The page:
In January of 1986, the believers in a small church in the south were arrested and kept in jail for a week. Although we had no details, we knew it was the normal practice to make those arrested “uncomfortable.”
As a result and subsequent pressures put on them, those believers were intimidated and the little church fell apart. The authorities were encouraged by these results.
A year later, the pressure moved closer to home. Early one morning, they began to arrest the believers in our city, one-by-one.
It all actually began with the apprehension of a car thief, whom Ivan had witnessed to. In order to get the attention off himself, the car thief told all he knew about the believers in the city.
With their mistaken ideas about Christianity, it sounded to the the authorities like this was an illegal group of political activists, so they began to round them up.
By Sunday they had arrested several believers, including Harry, Ivan, Orin and Mr. Smith, plus some people who had merely shown interest in the gospel. They also visited the home of one worker, hoping to arrest him also, but he was away at the time.
We had to piece the story together from the newspaper articles and from what scant information we could get from distraught relatives. Much of what was in the papers was quite distorted and made those arrested sound like a group of terrorists.
We knew that it was very possible for us to be taken next, so I made preparations. Although I was very willing to go, I asked the Lord if I might just finish out the week of teaching, since it was the end of the semester; He graciously granted that desire.
On Thursday evening we got a call from a joyous believer, saying that all but one had been released and all charges had been dropped. We praised the Lord for this.
In the days that followed, I interviewed each one who had been arrested in order to put the whole story together and to be prepared for the next incident.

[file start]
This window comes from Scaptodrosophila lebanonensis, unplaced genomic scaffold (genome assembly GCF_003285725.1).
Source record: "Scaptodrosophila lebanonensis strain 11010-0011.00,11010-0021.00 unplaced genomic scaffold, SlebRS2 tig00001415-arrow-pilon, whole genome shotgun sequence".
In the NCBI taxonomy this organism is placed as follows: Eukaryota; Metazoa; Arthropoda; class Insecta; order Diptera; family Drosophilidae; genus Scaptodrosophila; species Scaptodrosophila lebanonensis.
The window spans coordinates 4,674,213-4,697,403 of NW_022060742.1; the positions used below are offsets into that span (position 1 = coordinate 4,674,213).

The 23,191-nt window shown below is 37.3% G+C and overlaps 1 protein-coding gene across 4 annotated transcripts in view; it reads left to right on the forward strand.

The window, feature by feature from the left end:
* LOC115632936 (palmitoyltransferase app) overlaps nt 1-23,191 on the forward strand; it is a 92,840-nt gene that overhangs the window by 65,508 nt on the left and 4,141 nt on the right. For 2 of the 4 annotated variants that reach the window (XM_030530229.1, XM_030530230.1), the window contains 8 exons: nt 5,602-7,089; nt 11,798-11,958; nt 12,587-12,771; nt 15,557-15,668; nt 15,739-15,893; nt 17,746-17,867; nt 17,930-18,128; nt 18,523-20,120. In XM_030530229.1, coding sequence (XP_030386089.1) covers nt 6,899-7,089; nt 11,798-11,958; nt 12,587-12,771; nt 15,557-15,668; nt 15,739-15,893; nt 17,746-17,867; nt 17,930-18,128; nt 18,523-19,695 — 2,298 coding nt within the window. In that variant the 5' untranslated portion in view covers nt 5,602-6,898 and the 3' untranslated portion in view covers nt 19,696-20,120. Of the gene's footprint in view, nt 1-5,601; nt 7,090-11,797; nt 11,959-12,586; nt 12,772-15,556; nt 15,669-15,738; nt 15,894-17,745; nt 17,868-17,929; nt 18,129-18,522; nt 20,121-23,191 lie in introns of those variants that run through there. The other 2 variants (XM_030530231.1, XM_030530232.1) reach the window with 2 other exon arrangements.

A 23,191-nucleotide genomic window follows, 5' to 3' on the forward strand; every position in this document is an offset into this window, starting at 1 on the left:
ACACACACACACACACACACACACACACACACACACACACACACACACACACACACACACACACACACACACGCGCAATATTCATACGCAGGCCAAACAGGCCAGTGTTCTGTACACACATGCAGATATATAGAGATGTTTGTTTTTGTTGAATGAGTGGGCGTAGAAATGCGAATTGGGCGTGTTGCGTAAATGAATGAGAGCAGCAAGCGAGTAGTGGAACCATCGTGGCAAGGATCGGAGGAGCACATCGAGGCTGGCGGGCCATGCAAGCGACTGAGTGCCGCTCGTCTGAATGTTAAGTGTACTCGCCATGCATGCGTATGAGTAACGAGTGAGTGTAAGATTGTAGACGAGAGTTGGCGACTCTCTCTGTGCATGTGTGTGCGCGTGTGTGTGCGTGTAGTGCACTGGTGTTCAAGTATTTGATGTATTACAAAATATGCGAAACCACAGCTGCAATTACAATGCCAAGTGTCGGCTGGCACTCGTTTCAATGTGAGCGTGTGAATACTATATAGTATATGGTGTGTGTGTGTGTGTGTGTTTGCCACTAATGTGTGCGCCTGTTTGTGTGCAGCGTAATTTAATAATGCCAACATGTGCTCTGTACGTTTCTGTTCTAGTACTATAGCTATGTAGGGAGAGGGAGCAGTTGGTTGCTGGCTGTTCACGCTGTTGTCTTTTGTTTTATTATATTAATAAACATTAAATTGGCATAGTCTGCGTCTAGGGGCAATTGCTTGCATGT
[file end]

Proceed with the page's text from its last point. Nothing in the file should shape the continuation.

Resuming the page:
We knew from previous events that Satan would, after this frontal attack, try to attack from within by getting those who had been taken in to accuse each other. This was not long in coming; two had denied their faith and were very angry with those who had been so open in what they told.
We arranged a gathering for all those involved, giving them the opportunity to talk through their differences . It was a “hot” time, especially for Harry. Ivan, the first to be taken in, had given very little information, even when some “discomfort” was applied; he was a tough character, able to take the pressure put on him.
Harry, however, decided to be open right from the beginning, for he felt he had nothing to hide. He was helped along in this by the fact that the the authorities found his address book with the names of most of the believers and workers, and he had to explain who all these people were.
We had asked Harry not to keep such a record of names and addresses, but he hadn’t listened. We, as workers, often did not even know each other’s last names or actual addresses so that when pressed by the authorities, we could say truthfully we didn’t know.
At first the police didn’t believe that Harry was leveling with them and applied a bit of “pressure.” However, when they saw that he was truly aboveboard in his responses, they abandoned that tactic.
Harry took the police to the homes of four believers, and gave full details about the fellowship and the situation there, including our names and addresses. In the eyes of some, this was betrayal, especially according to those who had denied their faith or had lied.
However, the final outcome was an acquittal of Harry’s approach. The prosecuting attorney wrote a powerful defense of our freedom of religion, including the right to meet, witness, and spread our faith. The authorities who dealt with the four who stood firm saw clearly that they were people who had done nothing wrong. From this standpoint the net result was a victory.
Those who had denied their faith, or lied, however, failed the test. This, in and of itself, was not so bad, for only when our faith is tested can we see whether it is real or not. We hoped that those who failed would truly repent, as the Apostle Peter did and press on with the Lord.
We talked together as a fellowship about what the Lord was doing through this, uncomfortable as it was. We had to take our cue from Scripture: “…we also rejoice in our sufferings, because we know that suffering produces perseverance; perseverance, character; and character, hope” (Rom. 5:3-4 – emphasis added). But in the end, for some, that hope did not materialize.
Picture: where the cell church was formed